Last night I read to our unborn child.

This is nothing new. For months, I would randomly grab a book from the small collection we’ve amassed since we found out we’re expecting and read directly to Meg’s stomach.

On this occasion, though, it wasn’t “Puss in Boots” or “Mr Brown Can Moo, Can You?” Instead, I picked up the book I was sitting there reading anyway and just began reading aloud to Meg’s stomach. That book happened to be a collection of old All-Star Comics from the 1940s featuring the Justice Society of America. Issue #14 to be exact.

For those of you who may be uninitiated into the geeky world of superheroes, you may have vaguely heard the term “Justice League” bandied about in pop culture. However, The Justice Society, or JSA as they were often referred to, were roughly 15-20 years prior to the League. Amid America’s impending entrance into World War II, several second-tier superheroes of the time came together in the world’s first super team, The Justice Society of America.

On this occasion, the team’s mission was simple, yet oh-so-complicated: to get food to occupied European nations and overthrow the occupying Nazis.

Okay, okay, so a little bit harder than Dr. Seuss, but I was reading it anyway and I figured doing so aloud may be just as fun, doing my best to provide distinctly different voices for Hawkman, Starman, and the like.

Although, admittedly, both my German Nazi voice and Polish soldier voice need work. I can’t imagine what it will be like when I get to the chapters in Norway and Holland.

The odd part? Odd, yet exciting?

The baby really seemed to love it. Meg couldn’t believe how much the baby was moving around, and the more it moved, visible through her stomach this far along (36 or 37 weeks!), the more excited I got to keep reading chapters to this wondrous little soul I’ve yet to meet.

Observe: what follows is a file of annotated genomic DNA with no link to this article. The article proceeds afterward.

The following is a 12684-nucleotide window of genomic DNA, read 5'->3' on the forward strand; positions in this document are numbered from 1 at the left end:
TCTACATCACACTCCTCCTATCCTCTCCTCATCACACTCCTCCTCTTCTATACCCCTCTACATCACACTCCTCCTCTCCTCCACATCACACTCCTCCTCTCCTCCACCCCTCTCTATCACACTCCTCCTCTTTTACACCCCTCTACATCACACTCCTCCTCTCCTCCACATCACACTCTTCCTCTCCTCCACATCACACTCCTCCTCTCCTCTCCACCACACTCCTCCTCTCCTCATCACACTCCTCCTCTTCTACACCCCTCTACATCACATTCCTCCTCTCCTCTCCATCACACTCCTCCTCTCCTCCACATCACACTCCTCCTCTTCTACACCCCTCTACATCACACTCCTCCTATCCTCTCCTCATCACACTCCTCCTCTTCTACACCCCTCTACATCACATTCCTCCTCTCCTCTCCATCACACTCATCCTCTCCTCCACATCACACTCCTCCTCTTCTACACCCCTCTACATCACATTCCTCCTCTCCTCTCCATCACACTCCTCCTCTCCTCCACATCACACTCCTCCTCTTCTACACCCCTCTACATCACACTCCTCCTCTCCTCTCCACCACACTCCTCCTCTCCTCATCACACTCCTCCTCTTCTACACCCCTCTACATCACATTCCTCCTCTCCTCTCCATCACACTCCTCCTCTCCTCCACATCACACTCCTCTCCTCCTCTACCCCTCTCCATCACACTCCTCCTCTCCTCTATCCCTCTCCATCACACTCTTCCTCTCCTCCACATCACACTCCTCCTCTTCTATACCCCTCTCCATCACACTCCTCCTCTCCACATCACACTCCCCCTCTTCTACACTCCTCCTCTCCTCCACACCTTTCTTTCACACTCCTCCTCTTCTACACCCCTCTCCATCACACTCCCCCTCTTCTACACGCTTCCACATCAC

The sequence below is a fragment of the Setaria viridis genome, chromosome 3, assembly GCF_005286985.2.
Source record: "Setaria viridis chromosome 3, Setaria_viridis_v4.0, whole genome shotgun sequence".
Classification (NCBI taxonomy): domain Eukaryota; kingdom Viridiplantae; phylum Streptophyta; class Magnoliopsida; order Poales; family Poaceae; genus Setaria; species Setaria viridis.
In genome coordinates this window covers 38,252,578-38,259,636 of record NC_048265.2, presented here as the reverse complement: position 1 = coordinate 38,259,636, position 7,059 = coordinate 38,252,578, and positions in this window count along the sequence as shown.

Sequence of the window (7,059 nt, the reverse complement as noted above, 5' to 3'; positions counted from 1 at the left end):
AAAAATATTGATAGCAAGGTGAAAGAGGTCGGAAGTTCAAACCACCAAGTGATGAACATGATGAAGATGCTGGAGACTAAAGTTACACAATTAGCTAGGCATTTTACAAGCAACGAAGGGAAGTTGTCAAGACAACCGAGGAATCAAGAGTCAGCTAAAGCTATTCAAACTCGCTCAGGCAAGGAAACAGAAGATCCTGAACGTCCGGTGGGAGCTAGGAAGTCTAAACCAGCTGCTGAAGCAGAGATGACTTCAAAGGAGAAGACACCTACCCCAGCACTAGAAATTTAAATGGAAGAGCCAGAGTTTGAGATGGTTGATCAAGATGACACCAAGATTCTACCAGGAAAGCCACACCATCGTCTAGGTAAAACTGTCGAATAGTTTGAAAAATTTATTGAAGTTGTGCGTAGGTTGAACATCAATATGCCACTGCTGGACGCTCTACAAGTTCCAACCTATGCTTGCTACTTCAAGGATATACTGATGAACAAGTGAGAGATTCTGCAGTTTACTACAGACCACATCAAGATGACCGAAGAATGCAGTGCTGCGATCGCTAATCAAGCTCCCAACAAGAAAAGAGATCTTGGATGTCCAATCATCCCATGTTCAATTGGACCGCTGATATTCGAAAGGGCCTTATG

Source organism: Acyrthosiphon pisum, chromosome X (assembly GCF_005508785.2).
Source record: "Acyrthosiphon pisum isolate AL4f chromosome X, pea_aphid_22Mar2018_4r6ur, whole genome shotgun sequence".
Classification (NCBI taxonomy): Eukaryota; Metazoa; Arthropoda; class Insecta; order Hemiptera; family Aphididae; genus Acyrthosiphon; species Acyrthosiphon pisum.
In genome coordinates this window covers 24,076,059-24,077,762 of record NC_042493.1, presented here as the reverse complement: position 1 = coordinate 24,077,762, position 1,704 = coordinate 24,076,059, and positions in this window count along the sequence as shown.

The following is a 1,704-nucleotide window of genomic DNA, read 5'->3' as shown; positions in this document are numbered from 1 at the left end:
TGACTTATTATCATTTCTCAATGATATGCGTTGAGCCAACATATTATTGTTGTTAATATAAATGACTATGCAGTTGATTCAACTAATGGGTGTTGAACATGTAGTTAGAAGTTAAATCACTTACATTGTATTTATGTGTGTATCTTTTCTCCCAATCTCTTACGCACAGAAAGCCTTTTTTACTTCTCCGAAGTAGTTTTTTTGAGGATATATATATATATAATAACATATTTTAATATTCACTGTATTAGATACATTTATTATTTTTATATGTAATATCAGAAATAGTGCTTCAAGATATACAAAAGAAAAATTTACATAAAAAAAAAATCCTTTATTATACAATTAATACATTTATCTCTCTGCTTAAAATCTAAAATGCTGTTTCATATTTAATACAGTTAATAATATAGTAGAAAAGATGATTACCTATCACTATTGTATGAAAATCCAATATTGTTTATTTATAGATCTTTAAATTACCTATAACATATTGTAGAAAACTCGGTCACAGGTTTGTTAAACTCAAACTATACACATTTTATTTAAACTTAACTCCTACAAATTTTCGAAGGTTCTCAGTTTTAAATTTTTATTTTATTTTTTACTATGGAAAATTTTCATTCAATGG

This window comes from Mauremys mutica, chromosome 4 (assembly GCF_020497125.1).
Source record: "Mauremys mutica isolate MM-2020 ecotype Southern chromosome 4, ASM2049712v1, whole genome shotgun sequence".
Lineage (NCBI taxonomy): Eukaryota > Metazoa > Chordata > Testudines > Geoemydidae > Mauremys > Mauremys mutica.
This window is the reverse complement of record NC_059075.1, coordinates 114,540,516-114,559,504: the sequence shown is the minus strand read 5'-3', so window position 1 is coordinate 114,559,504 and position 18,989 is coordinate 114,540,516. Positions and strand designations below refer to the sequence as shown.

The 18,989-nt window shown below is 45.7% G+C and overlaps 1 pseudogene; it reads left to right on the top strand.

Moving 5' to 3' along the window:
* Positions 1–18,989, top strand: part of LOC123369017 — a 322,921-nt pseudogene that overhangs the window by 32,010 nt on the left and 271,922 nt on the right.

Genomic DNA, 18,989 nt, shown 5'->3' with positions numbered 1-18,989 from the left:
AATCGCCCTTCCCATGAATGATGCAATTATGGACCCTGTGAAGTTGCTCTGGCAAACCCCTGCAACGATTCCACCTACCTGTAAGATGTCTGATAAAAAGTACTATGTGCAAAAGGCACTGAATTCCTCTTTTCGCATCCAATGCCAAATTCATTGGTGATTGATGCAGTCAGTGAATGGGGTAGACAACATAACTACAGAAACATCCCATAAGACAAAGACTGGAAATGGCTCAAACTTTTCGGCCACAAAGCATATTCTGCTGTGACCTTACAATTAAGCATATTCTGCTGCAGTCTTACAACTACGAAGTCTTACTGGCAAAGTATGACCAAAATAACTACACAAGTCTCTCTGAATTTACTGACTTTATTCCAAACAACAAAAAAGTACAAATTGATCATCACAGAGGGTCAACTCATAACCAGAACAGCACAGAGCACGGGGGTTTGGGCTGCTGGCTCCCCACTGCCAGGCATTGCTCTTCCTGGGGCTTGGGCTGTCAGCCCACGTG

We stopped a few chapters in (I promised to read more in the nights ahead), but it led to a wonderful discussion (obviously one-sided, as her belly doesn’t verbalize too much) about fictional heroes written to inspire, and the real-life heroes (like the baby’s great grandfather and great grandmother, our next door neighbor, George, and our other neighbor, Geno) who put it all on the line during that very real war so that they, we, and our unborn child, could come into a free world.

When I was a kid, I was obsessed with that era in history, and it was comics, just like these old adventures of the Justice Society, that got me interested in what was going on in the real world at the time of WWII.

It was truly a remarkable moment to see and feel my child, still in the womb, getting excited as I read and acted out this 1942 adventure for them. What was even more exciting was knowing how much they have to learn about their past, their family history, and the history of the world around them. They have a lifetime of learning ahead, and I’m lucky enough to be there with them from the very start of that journey.

And hopefully, we’ll have many other Justice Society Adventures to relive together. 🙂

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